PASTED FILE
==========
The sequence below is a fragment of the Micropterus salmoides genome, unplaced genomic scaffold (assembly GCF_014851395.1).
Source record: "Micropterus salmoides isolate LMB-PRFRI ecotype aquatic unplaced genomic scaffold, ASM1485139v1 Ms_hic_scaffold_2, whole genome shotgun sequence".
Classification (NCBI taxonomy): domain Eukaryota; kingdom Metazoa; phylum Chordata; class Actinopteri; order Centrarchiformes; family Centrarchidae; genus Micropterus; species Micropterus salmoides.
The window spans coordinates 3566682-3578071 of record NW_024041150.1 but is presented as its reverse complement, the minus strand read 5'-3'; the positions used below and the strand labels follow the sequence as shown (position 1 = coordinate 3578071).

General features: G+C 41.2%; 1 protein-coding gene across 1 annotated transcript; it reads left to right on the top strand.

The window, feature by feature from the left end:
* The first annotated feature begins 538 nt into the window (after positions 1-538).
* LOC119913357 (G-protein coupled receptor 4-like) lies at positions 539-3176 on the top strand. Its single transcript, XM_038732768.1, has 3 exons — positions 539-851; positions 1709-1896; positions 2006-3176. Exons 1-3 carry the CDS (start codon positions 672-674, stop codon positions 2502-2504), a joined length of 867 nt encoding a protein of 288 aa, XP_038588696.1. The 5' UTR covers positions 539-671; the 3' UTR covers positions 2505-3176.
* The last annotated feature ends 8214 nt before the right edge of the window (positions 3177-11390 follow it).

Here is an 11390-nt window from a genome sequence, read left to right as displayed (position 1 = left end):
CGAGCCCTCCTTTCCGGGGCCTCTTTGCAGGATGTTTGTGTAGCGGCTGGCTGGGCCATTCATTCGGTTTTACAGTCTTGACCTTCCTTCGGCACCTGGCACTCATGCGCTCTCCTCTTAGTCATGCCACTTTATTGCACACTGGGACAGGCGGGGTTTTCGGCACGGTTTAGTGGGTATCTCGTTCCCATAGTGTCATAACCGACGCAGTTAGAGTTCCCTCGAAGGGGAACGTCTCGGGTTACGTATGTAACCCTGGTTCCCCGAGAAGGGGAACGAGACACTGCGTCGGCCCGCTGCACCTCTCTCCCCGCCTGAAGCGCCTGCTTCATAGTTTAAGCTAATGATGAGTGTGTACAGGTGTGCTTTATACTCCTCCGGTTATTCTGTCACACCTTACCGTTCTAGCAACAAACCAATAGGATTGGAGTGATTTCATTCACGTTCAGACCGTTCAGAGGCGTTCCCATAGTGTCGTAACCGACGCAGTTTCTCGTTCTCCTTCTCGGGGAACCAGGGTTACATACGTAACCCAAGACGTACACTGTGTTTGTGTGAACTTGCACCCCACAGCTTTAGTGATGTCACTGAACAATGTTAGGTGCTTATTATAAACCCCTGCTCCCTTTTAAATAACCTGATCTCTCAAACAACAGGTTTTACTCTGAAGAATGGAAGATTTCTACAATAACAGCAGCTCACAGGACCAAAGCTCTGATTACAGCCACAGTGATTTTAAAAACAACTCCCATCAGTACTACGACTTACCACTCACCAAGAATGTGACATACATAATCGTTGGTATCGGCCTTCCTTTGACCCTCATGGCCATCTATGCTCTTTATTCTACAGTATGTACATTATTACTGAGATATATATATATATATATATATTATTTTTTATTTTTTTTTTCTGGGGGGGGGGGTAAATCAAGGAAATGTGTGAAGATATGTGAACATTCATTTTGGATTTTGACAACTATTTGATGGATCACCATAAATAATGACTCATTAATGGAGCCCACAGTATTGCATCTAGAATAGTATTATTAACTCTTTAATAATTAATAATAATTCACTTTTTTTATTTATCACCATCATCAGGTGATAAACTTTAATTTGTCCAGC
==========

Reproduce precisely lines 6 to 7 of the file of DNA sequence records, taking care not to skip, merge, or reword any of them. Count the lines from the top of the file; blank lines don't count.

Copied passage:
The window, feature by feature from the left end:
* The first annotated feature begins 538 nt into the window (after positions 1-538).